In my early twenties, when my ambition to become a writer was still nine parts yearning to one part writing, I came under the sway of John Updike’s great gift for describing things in painterly detail. For years, I believed that fine writing was, in fact, this exquisite illustrating with words. Now I accept that most writers have much plainer eyes. They call a fish a fish and get on with their stories. But on the rare occasions that I come upon Updike-level observations I thrill anew to the evocative power of such close and precise description. Roaming around the brand new Penguin Anthology of 20th Century of American Poetry edited by Rita Dove, one of the highlights of my reading year, I stopped by a famous poem I hadn’t read in ages. Who has ever described a fish better than Elizabeth Bishop?
By Elizabeth Bishop
I caught a tremendous fish
and held him beside the boat
half out of water, with my hook
fast in a corner of his mouth.
He didn’t fight.
He hadn’t fought at all.
He hung a grunting weight,
battered and venerable
and homely. Here and there
his brown skin hung in strips
like ancient wallpaper,
and its pattern of darker brown
was like wallpaper:
shapes like full-blown roses
stained and lost through age.
He was speckled with barnacles,
fine rosettes of lime,
with tiny white sea-lice,
and underneath two or three
rags of green weed hung down.
While his gills were breathing in
the terrible oxygen
–the frightening gills,
fresh and crisp with blood,
that can cut so badly–
I thought of the coarse white flesh
packed in like feathers,
the big bones and the little bones,
the dramatic reds and blacks
of his shiny entrails,
and the pink swim-bladder
like a big peony.
I looked into his eyes
which were far larger than mine
but shallower, and yellowed,
the irises backed and packed
with tarnished tinfoil
seen through the lenses
of old scratched isinglass.
They shifted a little, but not
to return my stare.
–It was more like the tipping
of an object toward the light.
I admired his sullen face,
the mechanism of his jaw,
and then I saw
that from his lower lip
–if you could call it a lip
grim, wet, and weaponlike,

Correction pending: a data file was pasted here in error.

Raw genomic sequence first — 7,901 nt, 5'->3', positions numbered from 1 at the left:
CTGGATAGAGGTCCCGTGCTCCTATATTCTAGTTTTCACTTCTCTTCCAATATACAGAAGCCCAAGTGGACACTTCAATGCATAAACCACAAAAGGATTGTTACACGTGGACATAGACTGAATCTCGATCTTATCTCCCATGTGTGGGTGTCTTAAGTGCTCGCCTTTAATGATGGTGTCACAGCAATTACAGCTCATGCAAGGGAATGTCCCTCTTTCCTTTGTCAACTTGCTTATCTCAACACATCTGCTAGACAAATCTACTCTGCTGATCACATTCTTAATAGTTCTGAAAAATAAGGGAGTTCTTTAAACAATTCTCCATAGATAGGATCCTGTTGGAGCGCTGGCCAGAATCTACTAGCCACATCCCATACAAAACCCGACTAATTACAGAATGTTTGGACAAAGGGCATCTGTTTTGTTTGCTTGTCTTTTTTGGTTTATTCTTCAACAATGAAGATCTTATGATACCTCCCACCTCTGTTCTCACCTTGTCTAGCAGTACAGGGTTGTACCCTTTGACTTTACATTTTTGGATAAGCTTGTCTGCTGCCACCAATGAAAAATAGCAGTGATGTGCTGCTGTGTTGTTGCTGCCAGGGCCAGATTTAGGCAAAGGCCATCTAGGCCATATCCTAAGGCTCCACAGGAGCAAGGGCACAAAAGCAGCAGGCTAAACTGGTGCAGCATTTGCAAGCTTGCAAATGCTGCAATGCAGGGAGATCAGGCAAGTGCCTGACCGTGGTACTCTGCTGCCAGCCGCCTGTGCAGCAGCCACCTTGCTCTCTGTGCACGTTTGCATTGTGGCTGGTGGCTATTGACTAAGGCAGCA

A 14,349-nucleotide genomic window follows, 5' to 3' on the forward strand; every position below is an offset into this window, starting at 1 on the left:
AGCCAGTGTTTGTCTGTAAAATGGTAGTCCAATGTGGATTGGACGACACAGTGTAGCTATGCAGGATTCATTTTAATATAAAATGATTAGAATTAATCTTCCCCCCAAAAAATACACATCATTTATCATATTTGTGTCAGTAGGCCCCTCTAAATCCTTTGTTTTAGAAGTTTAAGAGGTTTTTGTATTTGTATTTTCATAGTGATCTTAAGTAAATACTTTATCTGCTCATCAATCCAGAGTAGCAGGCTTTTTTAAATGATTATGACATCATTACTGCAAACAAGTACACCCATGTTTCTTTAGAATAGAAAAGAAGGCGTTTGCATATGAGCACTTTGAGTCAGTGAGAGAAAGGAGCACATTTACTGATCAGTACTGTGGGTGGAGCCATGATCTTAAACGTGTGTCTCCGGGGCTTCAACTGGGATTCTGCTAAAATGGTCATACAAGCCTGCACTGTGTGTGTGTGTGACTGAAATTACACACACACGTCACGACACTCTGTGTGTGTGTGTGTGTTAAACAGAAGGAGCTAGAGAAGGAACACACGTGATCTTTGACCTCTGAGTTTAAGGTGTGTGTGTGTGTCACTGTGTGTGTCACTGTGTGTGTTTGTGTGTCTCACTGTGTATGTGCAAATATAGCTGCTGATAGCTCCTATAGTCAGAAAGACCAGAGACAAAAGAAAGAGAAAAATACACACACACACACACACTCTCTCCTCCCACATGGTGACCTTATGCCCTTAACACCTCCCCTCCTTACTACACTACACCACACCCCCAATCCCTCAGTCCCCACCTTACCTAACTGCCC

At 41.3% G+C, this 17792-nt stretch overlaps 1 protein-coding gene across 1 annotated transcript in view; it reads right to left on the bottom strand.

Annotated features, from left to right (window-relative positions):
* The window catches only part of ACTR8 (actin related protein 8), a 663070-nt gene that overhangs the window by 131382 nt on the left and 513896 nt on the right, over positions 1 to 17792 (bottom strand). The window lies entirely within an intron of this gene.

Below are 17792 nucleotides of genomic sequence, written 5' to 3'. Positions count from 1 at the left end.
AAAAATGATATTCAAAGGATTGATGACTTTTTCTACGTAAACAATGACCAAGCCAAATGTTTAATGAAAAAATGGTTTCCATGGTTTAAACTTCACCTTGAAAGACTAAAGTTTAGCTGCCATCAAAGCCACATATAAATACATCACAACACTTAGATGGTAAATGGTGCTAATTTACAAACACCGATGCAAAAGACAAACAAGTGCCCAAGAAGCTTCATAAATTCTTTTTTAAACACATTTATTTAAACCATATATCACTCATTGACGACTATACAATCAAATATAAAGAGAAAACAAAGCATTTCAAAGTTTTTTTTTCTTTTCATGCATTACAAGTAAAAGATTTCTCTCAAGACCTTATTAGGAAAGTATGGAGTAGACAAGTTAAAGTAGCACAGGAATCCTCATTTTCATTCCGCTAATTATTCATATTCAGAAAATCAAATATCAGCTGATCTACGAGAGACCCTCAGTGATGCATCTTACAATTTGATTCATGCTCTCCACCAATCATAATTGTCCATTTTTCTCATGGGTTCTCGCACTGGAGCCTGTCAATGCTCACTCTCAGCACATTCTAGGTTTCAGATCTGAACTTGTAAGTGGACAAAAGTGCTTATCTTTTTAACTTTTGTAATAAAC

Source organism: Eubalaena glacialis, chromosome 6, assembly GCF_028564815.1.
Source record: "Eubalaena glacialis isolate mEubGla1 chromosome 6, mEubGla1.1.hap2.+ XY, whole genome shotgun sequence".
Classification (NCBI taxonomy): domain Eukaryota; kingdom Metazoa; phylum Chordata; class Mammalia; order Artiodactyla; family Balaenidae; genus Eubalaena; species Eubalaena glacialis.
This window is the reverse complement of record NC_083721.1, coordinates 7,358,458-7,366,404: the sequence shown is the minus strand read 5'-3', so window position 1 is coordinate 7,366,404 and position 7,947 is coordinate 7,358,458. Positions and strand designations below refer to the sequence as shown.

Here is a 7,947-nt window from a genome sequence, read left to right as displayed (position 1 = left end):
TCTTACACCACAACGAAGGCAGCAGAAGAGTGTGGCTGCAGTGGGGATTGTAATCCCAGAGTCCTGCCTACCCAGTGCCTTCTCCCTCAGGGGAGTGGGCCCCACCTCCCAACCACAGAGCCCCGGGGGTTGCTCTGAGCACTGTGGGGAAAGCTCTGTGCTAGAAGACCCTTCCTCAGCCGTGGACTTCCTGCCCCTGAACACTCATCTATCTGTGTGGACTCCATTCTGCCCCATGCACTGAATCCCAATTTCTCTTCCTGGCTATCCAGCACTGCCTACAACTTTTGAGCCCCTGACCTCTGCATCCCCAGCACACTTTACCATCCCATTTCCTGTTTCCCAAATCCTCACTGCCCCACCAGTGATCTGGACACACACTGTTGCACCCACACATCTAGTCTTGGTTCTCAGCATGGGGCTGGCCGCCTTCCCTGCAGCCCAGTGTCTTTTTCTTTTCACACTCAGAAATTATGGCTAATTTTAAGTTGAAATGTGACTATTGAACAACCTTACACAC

hung five old pieces of fish-line,
or four and a wire leader
with the swivel still attached,
with all their five big hooks
grown firmly in his mouth.
A green line, frayed at the end
where he broke it, two heavier lines,
and a fine black thread
still crimped from the strain and snap
when it broke and he got away.
Like medals with their ribbons
frayed and wavering,
a five-haired beard of wisdom
trailing from his aching jaw.
I stared and stared
and victory filled up
the little rented boat,
from the pool of bilge
where oil had spread a rainbow
around the rusted engine
to the bailer rusted orange,
the sun-cracked thwarts,
the oarlocks on their strings,
the gunnels—until everything
was rainbow, rainbow, rainbow!
And I let the fish go.
I didn’t reread this poem when I worked up my childhood memories of a cod fishing trip out of Seal Harbor, Maine into a poem about my mother’s long stay in a nursing home after her crippling strokes. But, surely, I must have had a vestigial memory of it when I did my best to describe the fish in this poem that appears in Love in the City of Grudges.
My Mother’s Codfish
By Will Nixon
Her cork bulletin board’s crumbly
with thumbtacks and photos, memories
she doesn’t remember after strokes
confined her to a wheelchair. I Kleenex
smudges and dandruff off her glasses,
unpin the curled Kodak to hold before
her wandering eyes, tell her again
the rest of us caught nothing
but dogfish the charter boat captain
dehooked, bending their gray snouts
to crack loud necks behind gaping smiles.
He tossed their two-foot corpses in our wake,
toy models of deadly sharks below.
She sits in her lighthouse bathrobe,
my gift to remind her of Maine vacations,
but she thinks Maine is her diaper nurse now.
I tell her again she reeled in the champ.
The captain grabbed gills like duffel handles,
dumped the codfish on the deck with a thud.
It wore its hook without expression, button eyes
turning milky blind. We sponged water on its gills
to help the giant die in peace. On the dock scale
her catch hung taller than we boys stood,
squinting for the Kodak. Thirty years later,
I smile at our uniform blond bowl cuts,
but wonder about our grave faces.
I tell her again she had the best idea:
on our vacation diet of pizza and ice cream,
we had no use for such a fish, so we brought it
to Herman’s in the village that handled everything:
fishing gear, groceries, baseball magazines, the mail.
The wooden floor smelled a hundred years old.
By folding the tail, Herman squeezed the codfish
into an old-time soda chest filled with picnic ice bags.
“She’s a monster,” he said. “But we got her all in.”
His overalls, smeared with cod scales, sparkled
like a movie gown. “Shall we dance?” he asked,
gathering two boys in each arm, his beard ripe
with cherry tobacco. He spun us round the floor
and sang us whaling songs to calm our dizziness.
My mother knew them all from childhood.
I’d ask her to sing one now, but she slurps tea
through a straw. Her afternoon snack
brought by the nurse is what she’s waited for.
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The Hudson Valley Poetry Blog is produced by Will Nixon, author of My Late Mother as a Ruffed Grouse and Love in the City of Grudges.